- Part Age Pensioners can withdraw fortnightly payments up to a maximum of 150% of the full Age Pension less the amount of their current fortnightly Age Pension payments.
- Self-funded retirees can borrow up to 150% of the fortnightly full Age Pension.
PLS borrowers can choose any payment amount up to the 150% full Age Pension threshold.
3. No lump sums
Income from a PLS loan is received as a regular income stream and you can choose the amount of the fortnightly payment, up to 150% of a full Age Pension.
Unlike normal, commercial reverse mortgages, lump sums are not available under the PLS. For more information about reverse mortgages, see SuperGuide article What is a reverse mortgage and how does it work?
4. Loans are from the government
The PLS is administered by the Department of Human Services and eligible retirees receive the loan payments from the federal government.
The amounts received from a PLS loan are non-taxable.
Having an existing mortgage on the real estate you wish to use as security for a PLS loan does not automatically make you ineligible for the scheme, but most commercial mortgage contracts ban an additional charge being placed on the property.
An existing mortgage will also affect the value of the property when the maximum loan amount is calculated by Centrelink.
5. Age-based limits apply
The amount you can borrow under the PLS is limited so you do not end up owing more than your home is worth. Your maximum loan amount is limited by:
- your age, and for couples, the age of the younger spouse or partner at the time the loan is granted
- how long you intend to receive payments
- whether you are single or partnered
- the value of your home
- how much equity you have in the property and any amount of equity you wish to exclude from the loan.
The maximum loan amount is calculated using the formula:
Age component amount multiplied by value of real estate*
divided by $10,000
Example: A 70 year old single person offers a property valued at $180,000 as security for the loan but wishes to retain equity of $80,000. The maximum loan is calculated as follows:
$3,080 multiplied by ($180,000 minus $80,000, divided by $10,000) = $30,800
*The age component amount is defined in the Social Security Act, Subsection 1135A(3). The value of the real estate is rounded down to the nearest multiple of $10,000.
6. Real estate is needed as security
To qualify for a PLS loan, you must have equity in a property you can use as security for the loan. The property can be your own home, an investment property or farmland and it must be located in Australia.
You also require adequate insurance cover to protect the real estate asset you are using to secure your PLS loan.
7. Low interest rates
At present there is a lower interest rate (5.25%pa compound) for PLS loans than for comparable reverse mortgages. The interest rate for PLS loans has remained the same since December 1997.
Interest is added to the outstanding loan balance fortnightly until the loan is fully repaid, which normally occurs when the property is sold, or from the borrower’s estate.
You can apply online for the Pension Loan Scheme using a Centrelink online account through myGov.
For more information about myGov, see SuperGuide article What is myGov, and how do I use it?
8. Repayable at any time
PLS loan debts can be repaid in full or part at any time, however, they are generally repaid when the home used as security is sold, usually as part of the winding up of your estate.
9. No Age Pension impact
PLS payments are not counted towards the Age Pension income test. The only exception is if you save your PLS payments rather than spend them, which could result in the saved amount being means tested.
Although normal reverse mortgages can affect the amount of Age Pension you receive because an income stream is assessed under the income test, PLS payments are not counted.
10. No fees
There are no establishment fees or monthly account fees with the PLS, which compares with around $1,000 for a normal home loan mortgage. Centrelink may, however, charge costs (including legal fees). The Centrelink costs are determined after the loan application is made and can be paid immediately, or added to the outstanding loan balance.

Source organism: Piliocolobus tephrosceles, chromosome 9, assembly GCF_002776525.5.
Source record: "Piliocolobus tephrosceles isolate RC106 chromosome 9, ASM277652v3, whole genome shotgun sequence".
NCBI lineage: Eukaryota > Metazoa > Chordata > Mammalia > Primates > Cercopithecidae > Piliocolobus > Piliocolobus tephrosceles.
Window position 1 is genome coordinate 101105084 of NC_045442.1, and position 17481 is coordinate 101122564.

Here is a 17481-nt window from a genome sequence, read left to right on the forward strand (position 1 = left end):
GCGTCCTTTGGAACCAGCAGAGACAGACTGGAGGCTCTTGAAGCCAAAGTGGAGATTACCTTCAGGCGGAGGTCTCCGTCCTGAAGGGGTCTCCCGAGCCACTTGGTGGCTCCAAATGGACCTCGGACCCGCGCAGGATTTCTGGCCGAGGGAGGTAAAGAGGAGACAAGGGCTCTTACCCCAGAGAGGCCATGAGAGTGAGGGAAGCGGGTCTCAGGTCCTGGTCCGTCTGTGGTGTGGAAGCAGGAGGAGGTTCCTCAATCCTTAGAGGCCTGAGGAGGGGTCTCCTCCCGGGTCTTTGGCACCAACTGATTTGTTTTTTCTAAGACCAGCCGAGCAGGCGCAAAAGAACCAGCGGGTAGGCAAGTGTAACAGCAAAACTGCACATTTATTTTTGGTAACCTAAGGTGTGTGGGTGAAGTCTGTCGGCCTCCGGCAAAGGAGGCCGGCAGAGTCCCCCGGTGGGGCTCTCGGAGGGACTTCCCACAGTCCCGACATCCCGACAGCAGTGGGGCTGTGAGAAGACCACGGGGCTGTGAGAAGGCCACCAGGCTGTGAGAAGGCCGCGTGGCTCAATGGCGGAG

Setting up a PLS loan will require valuation of the property by a licensed valuer, but there will be no cost to applicants for this valuation.
If you are interested in the PLS, it’s probably worth taking a look at the Department of Human Services online information about the scheme. Check out the rules here.
The PLS (or any form of reverse mortgage) is a complex financial borrowing arrangement that can eat away at the amount of equity you have in your home and the amount you are able to leave to your beneficiaries.
It’s important to seek independent financial or legal advice from a qualified professional before making any decisions about the PLS.
For more information about how much is enough for retirement, see the following SuperGuide articles:
- How much super do I need to retire?
- Super to income Reckoner
- Income from super Reckoner
- How much super do I need to retire on $60,000 a year?
- How much super do I need to retire on $80,000 a year?
- How much super do I need to retire on $100,000 a year?
- Is $500,000 in super enough to retire on?
- Is $750,000 in super enough to retire on?
- Is $1 million in super enough to retire on?
- Is $1.6 million in super enough to retire on?
- Is $2 million in super enough to retire on?
- Video: How to use the MoneySmart Retirement Planner
- ‘Today’s Dollars’: The impact of inflation on retirement income
- Retirement cost of living: How much does a comfortable lifestyle cost?
- Retirement income in Australia: An overview
- Target retirement income: An explanation of the 66-80% rule of thumb
To learn more about how the Age Pension works, see the following SuperGuide articles:
- Retirement age calculator: When can you access your super or the Age Pension?
- How to maximise your Age Pension
- Case studies: How is the Age Pension assessed?
- Deeming rates for the Age Pension income test
- Age Pension calculator: How much could you be eligible for?
- How do I apply for the Australian Age Pension?
- Australian Age Pension rates (March 2019 to September 2019)
- How superannuation affects the Age Pension
- How does the Age Pension work bonus work?
- Am I eligible for the Australian Age Pension?
- Age Pension income test rules (July to September 2019)
- Age Pension assets test rules (July to September 2019)
- What are the Age Pension residency requirements?